Proxmox VE (Virtual Environment) is a Debian-based open-source server that allows system administrators to deploy and manage VMs (virtual machines) and containers. In this article, we will cover connecting a Proxmox VM to the Internet.
- Creating a Virtual MAC for a Failover IP via the OVH US Manager
- Adding a Virtual MAC to the NIC of a VM
- Configuring Network Settings in the VM
Creating a Virtual MAC for a Failover IP via the OVH US Manager
In this section, we will be generating a vMAC (virtual MAC) address to be used by the NIC (Network Interface Card) that Proxmox creates for a VM. To begin, log in to the OVH US Manager. On the left-hand sidebar click the IP option.
Choose the Failover IP you wish to configure to your VM and click the ellipses (...) button to the right of it. Then, select the Add a virtual MAC option from the drop-down menu.
In the popup menu, set the "Type" to "ovh" and enter the name of your virtual machine.
Lastly, click the Confirm button to initiate the creation of the vMAC address.
Adding a Virtual MAC to the NIC of a VM in Proxmox VE
In this step, we will be pairing the vMAC address, which we generated in the previous section, to the interface that Proxmox has assigned to a VM.
Warning: The following instructions apply to a previously created VM with an OS already installed. If you have not created a VM, please review the options on the Qemu/KVM Virtual Machine page by Proxmox, create a VM, and install an OS.
To complete this step, the VM must be powered off.
In Proxmox, navigate to the "Hardware" section of the VM that you would like to connect to the Internet:
From here, click the Network Device option:
Next, click the Edit button. In the "MAC address:" field, enter the vMAC address that was created in the previous section:
Configuring Network Settings in the Operating System
The VM in this article is running Ubuntu 18.04, so the following steps cover configuring a network interface in Linux. Please adjust the steps according to the operating system that your VM is running.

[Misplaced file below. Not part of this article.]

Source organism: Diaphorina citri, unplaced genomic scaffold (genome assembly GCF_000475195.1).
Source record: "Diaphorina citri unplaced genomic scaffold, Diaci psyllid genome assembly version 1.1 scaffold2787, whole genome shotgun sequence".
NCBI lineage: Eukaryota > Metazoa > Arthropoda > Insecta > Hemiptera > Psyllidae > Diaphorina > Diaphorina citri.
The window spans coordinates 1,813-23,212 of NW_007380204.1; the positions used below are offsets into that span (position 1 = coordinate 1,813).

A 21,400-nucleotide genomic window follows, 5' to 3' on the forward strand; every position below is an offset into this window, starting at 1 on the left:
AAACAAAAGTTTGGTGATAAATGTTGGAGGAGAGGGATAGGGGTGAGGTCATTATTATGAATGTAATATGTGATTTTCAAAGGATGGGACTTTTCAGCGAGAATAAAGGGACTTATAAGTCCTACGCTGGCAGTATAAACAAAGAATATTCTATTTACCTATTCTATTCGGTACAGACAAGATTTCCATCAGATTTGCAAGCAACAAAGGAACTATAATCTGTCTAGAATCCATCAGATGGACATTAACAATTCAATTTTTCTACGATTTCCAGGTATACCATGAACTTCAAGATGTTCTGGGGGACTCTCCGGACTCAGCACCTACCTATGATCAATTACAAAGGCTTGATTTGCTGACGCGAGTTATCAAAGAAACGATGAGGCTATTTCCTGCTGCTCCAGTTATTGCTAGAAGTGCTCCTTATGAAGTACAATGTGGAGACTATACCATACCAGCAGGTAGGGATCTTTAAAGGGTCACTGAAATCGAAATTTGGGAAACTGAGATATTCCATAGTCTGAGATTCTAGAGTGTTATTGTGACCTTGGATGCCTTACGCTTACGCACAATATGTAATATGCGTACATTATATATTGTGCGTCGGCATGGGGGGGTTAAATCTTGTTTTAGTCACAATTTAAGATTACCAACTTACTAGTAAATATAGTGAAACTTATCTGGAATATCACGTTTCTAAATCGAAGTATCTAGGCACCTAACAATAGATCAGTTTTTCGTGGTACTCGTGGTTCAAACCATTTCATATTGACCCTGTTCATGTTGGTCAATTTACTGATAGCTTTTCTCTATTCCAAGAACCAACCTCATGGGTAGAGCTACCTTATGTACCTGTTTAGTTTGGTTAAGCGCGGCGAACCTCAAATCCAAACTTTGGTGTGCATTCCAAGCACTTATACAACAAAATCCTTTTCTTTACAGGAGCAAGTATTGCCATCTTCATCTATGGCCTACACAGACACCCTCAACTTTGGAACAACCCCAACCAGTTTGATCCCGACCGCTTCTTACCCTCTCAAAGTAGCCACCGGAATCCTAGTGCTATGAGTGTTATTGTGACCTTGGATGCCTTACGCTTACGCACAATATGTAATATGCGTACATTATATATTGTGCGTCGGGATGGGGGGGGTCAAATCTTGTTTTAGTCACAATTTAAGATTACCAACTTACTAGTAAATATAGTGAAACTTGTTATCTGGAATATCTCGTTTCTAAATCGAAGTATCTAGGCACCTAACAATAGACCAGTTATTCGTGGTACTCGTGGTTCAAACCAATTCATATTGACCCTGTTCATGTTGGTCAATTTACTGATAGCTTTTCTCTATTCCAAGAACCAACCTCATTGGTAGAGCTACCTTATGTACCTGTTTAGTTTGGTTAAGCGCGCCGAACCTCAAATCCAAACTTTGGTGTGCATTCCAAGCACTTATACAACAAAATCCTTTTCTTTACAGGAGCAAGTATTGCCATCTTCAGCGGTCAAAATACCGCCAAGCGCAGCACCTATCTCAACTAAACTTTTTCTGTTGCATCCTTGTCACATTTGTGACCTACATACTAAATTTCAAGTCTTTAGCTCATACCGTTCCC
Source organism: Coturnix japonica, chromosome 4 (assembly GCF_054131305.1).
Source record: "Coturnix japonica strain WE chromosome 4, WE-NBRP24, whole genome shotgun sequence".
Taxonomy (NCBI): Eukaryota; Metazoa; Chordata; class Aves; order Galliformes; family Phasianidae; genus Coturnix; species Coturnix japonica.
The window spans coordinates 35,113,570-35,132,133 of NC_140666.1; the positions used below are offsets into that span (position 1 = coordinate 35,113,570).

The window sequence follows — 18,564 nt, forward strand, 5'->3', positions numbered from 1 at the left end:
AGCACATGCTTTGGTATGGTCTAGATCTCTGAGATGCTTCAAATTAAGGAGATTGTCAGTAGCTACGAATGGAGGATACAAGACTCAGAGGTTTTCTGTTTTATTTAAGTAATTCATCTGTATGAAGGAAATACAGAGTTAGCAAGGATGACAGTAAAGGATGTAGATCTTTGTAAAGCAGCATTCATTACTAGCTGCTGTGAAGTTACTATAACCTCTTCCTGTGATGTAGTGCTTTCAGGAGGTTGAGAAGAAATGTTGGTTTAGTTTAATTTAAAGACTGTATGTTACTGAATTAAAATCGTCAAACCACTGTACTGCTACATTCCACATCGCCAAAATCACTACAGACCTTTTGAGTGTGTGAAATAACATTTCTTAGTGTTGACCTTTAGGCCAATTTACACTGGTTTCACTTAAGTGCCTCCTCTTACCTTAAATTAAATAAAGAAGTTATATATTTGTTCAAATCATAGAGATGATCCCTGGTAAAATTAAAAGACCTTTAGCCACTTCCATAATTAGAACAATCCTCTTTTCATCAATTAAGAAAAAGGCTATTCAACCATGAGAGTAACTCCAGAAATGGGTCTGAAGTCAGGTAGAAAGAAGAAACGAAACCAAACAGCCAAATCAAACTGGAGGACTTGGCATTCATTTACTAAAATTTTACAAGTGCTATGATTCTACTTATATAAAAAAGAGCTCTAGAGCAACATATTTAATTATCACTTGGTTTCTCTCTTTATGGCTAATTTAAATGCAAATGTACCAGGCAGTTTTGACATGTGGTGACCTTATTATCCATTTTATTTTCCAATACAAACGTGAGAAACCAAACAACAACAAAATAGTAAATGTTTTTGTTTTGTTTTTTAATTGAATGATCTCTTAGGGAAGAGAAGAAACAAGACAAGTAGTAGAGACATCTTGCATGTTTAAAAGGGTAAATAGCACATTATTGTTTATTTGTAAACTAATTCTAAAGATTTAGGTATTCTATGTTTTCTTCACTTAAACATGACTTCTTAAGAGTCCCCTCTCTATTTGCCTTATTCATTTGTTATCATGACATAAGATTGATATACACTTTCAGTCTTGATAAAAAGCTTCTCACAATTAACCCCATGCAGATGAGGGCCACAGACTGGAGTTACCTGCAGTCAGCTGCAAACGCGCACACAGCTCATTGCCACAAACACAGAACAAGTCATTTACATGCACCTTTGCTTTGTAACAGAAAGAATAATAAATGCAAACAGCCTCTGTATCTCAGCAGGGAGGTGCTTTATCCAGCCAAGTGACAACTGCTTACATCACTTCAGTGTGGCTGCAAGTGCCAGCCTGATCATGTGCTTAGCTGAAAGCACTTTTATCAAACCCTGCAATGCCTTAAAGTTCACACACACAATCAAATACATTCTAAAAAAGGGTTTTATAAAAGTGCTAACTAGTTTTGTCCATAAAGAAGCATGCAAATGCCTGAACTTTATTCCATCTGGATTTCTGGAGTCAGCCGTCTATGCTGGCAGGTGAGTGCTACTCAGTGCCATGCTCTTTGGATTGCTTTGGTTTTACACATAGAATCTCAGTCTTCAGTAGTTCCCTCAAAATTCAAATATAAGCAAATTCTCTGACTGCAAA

As of Ubuntu 17.x, Canonical has implemented the use of Netplan for easy-to-use network configuration.
Begin by using the
ip add command to locate the interface name. There will most likely be two interfaces: lo (local loopback) and Ethernet. We are looking for the Ethernet interface, which will have the custom vMAC address configured. In our example, the interface name is
To configure the network interface, open the
01-netcfg.yaml file using the following command:
$ sudo vim /etc/netplan/01-netcfg.yaml
Edit the file to make it appear as follows:
# This file describes the network interfaces available on your system
# For more information, see netplan(5).
network: version: 2 renderer: networkd ethernets: ens18: dhcp4: no dhcp6: no addresses: [x.x.x.x/32] gateway4: y.y.y.254 nameservers: addresses: [188.8.131.52,184.108.40.206] routes: - to: y.y.y.254/32 via: 0.0.0.0 scope: link
In this file, replace the following pieces of information as instructed:
- 1. Next to "addresses", replace "x.x.x.x/32" with the Failover IP to which you have added the vMAC in the OVH US Manager plus the subnet you wish to use in CIDR notation.
- 2. Next to "gateway4", replace the "y.y.y." with the first three octets of your Dedicated Server's IP address with a final octet of "254". For instance, if your Dedicated Server IP was 203.0.113.6, you would use 203.0.113.254 as your gateway.
- 3. The DNS name server addresses listed are from OpenDNS. Feel free to use other name servers here, if you choose.
- 4. In the "routes" section, the y's correspond with your gateway IP address. Fill in these octets accordingly.
Now apply the Netplan settings with the following command:
$ sudo netplan apply
To test the connectivity of the VM, ping your default gateway (e.g., 203.0.113.254). If you receive a response, you can test the connectivity to the Internet by pinging a domain (e.g., example.com). If you do not receive a response with either test, double check the configuration, restart the VM, and attempt the ping again.
Having read this article, you should be familiar with creating a vMAC address for an OVH US Failover IP, adding the address to a VM via Proxmox, and configure the network settings in Ubuntu 18.04.